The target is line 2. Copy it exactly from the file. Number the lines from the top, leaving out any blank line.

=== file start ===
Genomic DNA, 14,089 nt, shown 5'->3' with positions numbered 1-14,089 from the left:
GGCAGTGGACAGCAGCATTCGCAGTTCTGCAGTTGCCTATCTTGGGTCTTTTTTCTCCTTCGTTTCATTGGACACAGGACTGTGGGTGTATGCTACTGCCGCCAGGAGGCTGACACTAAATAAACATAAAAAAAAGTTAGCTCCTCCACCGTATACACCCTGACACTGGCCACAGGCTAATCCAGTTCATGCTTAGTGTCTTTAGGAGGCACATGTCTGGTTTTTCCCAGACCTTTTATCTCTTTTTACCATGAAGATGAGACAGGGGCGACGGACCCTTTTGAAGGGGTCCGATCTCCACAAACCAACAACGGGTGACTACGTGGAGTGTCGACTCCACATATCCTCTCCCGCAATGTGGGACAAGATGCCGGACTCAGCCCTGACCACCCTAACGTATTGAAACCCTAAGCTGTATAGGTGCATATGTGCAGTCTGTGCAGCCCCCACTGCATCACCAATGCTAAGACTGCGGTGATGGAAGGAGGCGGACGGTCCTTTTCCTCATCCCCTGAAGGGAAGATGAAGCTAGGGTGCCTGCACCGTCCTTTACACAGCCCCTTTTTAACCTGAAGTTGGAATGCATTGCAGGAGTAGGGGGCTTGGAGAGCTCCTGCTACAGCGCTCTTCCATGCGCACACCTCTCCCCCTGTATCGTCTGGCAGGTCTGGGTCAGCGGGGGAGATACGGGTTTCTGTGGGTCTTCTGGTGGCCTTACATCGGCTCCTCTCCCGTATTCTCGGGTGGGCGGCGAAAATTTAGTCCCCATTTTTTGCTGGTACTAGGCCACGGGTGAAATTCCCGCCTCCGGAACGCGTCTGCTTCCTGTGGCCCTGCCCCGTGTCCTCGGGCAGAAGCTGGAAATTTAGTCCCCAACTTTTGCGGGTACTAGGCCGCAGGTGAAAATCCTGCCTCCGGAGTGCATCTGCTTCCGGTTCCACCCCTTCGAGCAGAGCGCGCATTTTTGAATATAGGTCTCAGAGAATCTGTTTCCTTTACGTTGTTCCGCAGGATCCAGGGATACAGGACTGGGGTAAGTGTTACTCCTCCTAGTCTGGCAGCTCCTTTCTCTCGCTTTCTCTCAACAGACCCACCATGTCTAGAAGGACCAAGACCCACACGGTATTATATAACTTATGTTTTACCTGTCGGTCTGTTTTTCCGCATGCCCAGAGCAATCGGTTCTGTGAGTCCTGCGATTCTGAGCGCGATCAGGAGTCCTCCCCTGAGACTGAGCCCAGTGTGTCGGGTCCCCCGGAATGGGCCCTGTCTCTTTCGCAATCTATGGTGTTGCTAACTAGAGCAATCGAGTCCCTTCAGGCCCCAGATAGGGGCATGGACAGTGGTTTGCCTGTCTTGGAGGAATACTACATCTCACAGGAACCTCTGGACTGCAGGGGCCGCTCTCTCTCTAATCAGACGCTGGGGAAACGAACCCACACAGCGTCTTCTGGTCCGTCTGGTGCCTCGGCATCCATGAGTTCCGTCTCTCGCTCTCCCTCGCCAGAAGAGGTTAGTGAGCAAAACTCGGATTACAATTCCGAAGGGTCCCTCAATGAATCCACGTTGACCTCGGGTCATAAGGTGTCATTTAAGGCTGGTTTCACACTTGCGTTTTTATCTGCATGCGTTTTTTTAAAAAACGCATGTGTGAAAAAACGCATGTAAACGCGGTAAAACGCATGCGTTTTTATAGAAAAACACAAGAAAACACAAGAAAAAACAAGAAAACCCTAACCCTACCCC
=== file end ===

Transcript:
GGCAGTGGACAGCAGCATTCGCAGTTCTGCAGTTGCCTATCTTGGGTCTTTTTTCTCCTTCGTTTCATTGGACACAGGACTGTGGGTGTATGCTACTGCCGCCAGGAGGCTGACACTAAATAAACATAAAAAAAAGTTAGCTCCTCCACCGTATACACCCTGACACTGGCCACAGGCTAATCCAGTTCATGCTTAGTGTCTTTAGGAGGCACATGTCTGGTTTTTCCCAGACCTTTTATCTCTTTTTACCATGAAGATGAGACAGGGGCGACGGACCCTTTTGAAGGGGTCCGATCTCCACAAACCAACAACGGGTGACTACGTGGAGTGTCGACTCCACATATCCTCTCCCGCAATGTGGGACAAGATGCCGGACTCAGCCCTGACCACCCTAACGTATTGAAACCCTAAGCTGTATAGGTGCATATGTGCAGTCTGTGCAGCCCCCACTGCATCACCAATGCTAAGACTGCGGTGATGGAAGGAGGCGGACGGTCCTTTTCCTCATCCCCTGAAGGGAAGATGAAGCTAGGGTGCCTGCACCGTCCTTTACACAGCCCCTTTTTAACCTGAAGTTGGAATGCATTGCAGGAGTAGGGGGCTTGGAGAGCTCCTGCTACAGCGCTCTTCCATGCGCACACCTCTCCCCCTGTATCGTCTGGCAGGTCTGGGTCAGCGGGGGAGATACGGGTTTCTGTGGGTCTTCTGGTGGCCTTACATCGGCTCCTCTCCCGTATTCTCGGGTGGGCGGCGAAAATTTAGTCCCCATTTTTTGCTGGTACTAGGCCACGGGTGAAATTCCCGCCTCCGGAACGCGTCTGCTTCCTGTGGCCCTGCCCCGTGTCCTCGGGCAGAAGCTGGAAATTTAGTCCCCAACTTTTGCGGGTACTAGGCCGCAGGTGAAAATCCTGCCTCCGGAGTGCATCTGCTTCCGGTTCCACCCCTTCGAGCAGAGCGCGCATTTTTGAATATAGGTCTCAGAGAATCTGTTTCCTTTACGTTGTTCCGCAGGATCCAGGGATACAGGACTGGGGTAAGTGTTACTCCTCCTAGTCTGGCAGCTCCTTTCTCTCGCTTTCTCTCAACAGACCCACCATGTCTAGAAGGACCAAGACCCACACGGTATTATATAACTTATGTTTTACCTGTCGGTCTGTTTTTCCGCATGCCCAGAGCAATCGGTTCTGTGAGTCCTGCGATTCTGAGCGCGATCAGGAGTCCTCCCCTGAGACTGAGCCCAGTGTGTCGGGTCCCCCGGAATGGGCCCTGTCTCTTTCGCAATCTATGGTGTTGCTAACTAGAGCAATCGAGTCCCTTCAGGCCCCAGATAGGGGCATGGACAGTGGTTTGCCTGTCTTGGAGGAATACTACATCTCACAGGAACCTCTGGACTGCAGGGGCCGCTCTCTCTCTAATCAGACGCTGGGGAAACGAACCCACACAGCGTCTTCTGGTCCGTCTGGTGCCTCGGCATCCATGAGTTCCGTCTCTCGCTCTCCCTCGCCAGAAGAGGTTAGTGAGCAAAACTCGGATTACAATTCCGAAGGGTCCCTCAATGAATCCACGTTGACCTCGGGTCATAAGGTGTCATTTAAGGCTGGTTTCACACTTGCGTTTTTATCTGCATGCGTTTTTTTAAAAAACGCATGTGTGAAAAAACGCATGTAAACGCGGTAAAACGCATGCGTTTTTATAGAAAAACACAAGAAAACACAAGAAAAAACAAGAAAACCCTAACCCTACCCC